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Study Type : Interventional  (Clinical Trial)
Actual Enrollment : 0 participants
Allocation: Randomized
Intervention Model: Crossover Assignment
Masking: Quadruple (Participant, Care Provider, Investigator, Outcomes Assessor)
Primary Purpose: Treatment
Official Title: Phase 2 Study of 4-Aminopyridine for the Treatment of Episodic Ataxia Type 2

Arm Intervention/treatment
Experimental: Study Medication
4-aminopyridine 10mg twice daily for 8 weeks
Drug: 4-Aminopyridine
Experimental: Placebo
placebo twice daily for 8 weeks
Drug: Placebo

Primary Outcome Measures :
  1. the frequency of ataxia episodes [ Time Frame: 11 months ]
    Trial participants have frequent episodes of ataxia at baseline. The participants will document daily whether ataxia events occurred during the 2-month screening period and the 9-month study period by calling a toll-free number and participating in an Interactive Voice Response (IVR) system.

Secondary Outcome Measures :
  1. impact on daily activities [ Time Frame: 11 months ]

    Participants will use IVR to log the impact (on a scale of 0-3) of ataxia events, if any, on their daily activities:

    • (0) No impact
    • (1) Mild
    • (2) Moderate
    • (3) Severe

  2. duration of ataxia episodes [ Time Frame: 11 months ]
    Study Participants will use IVR daily to log the duration of ataxia events, if any, in hours.

  3. severity of ataxia episodes [ Time Frame: 11 months ]

    Study Participants will use IVR daily to log the severity of ataxia events, if any, on a scale of 1-9:

    (1) mild (9) very severe

  4. treatment satisfaction [ Time Frame: 9 months ]
    The study participant will respond by phone interview to the 11-item Treatment Satisfaction Questionnaire for Medication (TSQM Version 2) at the end of each of the four treatment periods.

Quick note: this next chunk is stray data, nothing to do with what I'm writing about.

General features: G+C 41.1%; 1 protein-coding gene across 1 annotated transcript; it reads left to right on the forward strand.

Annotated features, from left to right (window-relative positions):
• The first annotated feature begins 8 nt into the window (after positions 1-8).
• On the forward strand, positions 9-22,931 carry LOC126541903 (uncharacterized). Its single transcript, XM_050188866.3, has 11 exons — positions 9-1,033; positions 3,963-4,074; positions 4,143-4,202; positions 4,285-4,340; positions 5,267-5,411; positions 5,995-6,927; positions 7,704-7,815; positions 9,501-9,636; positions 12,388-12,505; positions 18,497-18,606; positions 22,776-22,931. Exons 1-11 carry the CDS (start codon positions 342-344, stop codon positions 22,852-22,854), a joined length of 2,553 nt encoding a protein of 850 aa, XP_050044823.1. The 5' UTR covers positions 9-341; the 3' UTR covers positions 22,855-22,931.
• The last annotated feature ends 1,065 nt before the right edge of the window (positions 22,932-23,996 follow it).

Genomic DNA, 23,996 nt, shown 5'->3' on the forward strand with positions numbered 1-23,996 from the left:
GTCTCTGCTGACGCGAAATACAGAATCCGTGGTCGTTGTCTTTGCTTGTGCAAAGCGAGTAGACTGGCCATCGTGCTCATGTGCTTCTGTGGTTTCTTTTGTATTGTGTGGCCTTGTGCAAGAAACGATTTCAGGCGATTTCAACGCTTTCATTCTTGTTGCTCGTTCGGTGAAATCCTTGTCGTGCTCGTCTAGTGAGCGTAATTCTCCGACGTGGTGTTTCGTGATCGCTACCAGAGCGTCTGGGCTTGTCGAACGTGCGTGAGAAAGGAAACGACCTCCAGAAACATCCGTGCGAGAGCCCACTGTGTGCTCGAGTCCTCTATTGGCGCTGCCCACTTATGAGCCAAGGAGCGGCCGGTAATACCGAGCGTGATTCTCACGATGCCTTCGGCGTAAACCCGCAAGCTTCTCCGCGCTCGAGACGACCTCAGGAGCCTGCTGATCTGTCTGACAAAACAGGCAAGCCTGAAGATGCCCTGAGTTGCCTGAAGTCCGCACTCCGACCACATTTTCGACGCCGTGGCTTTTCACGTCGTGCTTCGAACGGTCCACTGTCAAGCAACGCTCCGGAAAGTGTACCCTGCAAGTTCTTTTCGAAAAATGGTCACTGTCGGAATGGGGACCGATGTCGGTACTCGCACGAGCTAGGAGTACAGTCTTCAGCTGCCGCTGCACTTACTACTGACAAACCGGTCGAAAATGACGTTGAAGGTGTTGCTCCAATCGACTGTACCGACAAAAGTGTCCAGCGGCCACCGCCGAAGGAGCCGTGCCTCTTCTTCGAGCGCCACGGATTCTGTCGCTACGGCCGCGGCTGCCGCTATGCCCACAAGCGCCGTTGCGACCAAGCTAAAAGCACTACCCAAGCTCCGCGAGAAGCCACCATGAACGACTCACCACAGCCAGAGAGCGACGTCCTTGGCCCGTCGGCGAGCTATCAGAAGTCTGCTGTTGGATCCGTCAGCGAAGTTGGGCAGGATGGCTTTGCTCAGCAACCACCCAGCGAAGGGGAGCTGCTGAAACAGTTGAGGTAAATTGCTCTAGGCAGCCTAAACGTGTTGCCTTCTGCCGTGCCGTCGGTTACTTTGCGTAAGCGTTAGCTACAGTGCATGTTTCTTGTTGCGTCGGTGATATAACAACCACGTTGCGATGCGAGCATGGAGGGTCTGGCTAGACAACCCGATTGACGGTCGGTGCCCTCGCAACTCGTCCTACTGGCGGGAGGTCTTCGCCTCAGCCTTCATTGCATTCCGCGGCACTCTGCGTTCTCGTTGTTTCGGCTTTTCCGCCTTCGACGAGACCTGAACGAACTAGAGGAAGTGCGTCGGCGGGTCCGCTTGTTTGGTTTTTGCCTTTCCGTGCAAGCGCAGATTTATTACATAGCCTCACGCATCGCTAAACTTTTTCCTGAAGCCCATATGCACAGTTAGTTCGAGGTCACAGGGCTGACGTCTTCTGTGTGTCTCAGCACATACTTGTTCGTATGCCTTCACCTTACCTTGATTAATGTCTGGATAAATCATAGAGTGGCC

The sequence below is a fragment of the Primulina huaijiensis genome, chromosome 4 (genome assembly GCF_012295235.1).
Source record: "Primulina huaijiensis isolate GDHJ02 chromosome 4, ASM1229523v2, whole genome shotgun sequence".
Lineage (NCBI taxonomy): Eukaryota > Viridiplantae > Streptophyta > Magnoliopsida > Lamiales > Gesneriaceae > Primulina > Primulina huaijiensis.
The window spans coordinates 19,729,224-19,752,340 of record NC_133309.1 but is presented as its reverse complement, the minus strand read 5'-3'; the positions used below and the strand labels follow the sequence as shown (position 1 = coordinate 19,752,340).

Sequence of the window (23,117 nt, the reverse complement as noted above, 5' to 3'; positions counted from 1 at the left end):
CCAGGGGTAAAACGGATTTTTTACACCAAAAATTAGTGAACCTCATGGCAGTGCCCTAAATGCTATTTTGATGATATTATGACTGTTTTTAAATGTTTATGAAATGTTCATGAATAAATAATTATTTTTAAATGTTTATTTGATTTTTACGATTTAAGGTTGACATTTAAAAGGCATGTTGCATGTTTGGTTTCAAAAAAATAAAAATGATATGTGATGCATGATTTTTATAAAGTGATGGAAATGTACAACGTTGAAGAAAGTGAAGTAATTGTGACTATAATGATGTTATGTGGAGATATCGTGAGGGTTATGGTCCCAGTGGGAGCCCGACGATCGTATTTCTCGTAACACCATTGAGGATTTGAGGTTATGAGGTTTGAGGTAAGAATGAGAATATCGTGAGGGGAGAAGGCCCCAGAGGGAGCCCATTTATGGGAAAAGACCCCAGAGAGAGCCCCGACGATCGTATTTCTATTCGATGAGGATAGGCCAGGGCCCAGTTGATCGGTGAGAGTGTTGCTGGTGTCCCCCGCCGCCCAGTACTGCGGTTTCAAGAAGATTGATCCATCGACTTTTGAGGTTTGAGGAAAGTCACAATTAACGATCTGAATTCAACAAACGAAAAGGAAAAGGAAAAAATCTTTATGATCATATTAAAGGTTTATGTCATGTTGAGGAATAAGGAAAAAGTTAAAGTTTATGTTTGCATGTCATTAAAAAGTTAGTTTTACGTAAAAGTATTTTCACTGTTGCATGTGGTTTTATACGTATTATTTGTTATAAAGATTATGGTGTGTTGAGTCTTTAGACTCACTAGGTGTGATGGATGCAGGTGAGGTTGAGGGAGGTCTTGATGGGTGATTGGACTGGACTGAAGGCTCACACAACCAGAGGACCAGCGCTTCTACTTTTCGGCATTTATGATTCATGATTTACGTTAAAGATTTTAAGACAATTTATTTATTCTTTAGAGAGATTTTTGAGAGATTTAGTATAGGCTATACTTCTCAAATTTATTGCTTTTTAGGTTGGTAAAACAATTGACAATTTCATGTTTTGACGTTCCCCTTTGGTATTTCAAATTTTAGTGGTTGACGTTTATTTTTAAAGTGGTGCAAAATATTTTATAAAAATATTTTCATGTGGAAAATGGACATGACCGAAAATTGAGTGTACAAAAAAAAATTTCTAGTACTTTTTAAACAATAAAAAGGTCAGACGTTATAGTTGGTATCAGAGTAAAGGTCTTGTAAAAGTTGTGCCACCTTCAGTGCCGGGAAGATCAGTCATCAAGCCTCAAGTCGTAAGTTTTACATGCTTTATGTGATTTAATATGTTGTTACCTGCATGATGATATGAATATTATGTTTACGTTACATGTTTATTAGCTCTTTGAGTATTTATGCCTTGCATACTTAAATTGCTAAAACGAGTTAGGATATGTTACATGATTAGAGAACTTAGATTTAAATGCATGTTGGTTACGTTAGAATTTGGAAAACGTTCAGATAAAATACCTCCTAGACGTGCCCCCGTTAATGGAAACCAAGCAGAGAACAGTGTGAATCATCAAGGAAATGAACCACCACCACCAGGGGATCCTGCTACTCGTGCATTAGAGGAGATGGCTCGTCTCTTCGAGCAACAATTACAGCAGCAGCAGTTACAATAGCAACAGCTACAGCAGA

5. Toxicity [ Time Frame: 9 months ]
    The study participant will be interviewed by phone regarding toxicity using the [Common Terminology Criteria for Adverse Events (CTCAE) Version 4.0] at two different time points (4 weeks, 8 weeks) of each 8-week Treatment Period. Spectrum and severity of toxicity and the prevalence among study participants will be documented.

  6. Side Effects [ Time Frame: 9 months ]
    The study participant will log side effects as they occur (reporting the seizures or other severe side effects immediately to Investigators) and will be interviewed by phone regarding side effects at two different time points (4 weeks, 8 weeks) of each 8-week Treatment Period. Spectrum of side effects and the prevalence among those treated will be documented.

Information from the National Library of Medicine

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Ages Eligible for Study:   18 Years and older   (Adult, Older Adult)
Sexes Eligible for Study:   All
Accepts Healthy Volunteers:   No

Inclusion Criteria:

Patients will be included if they: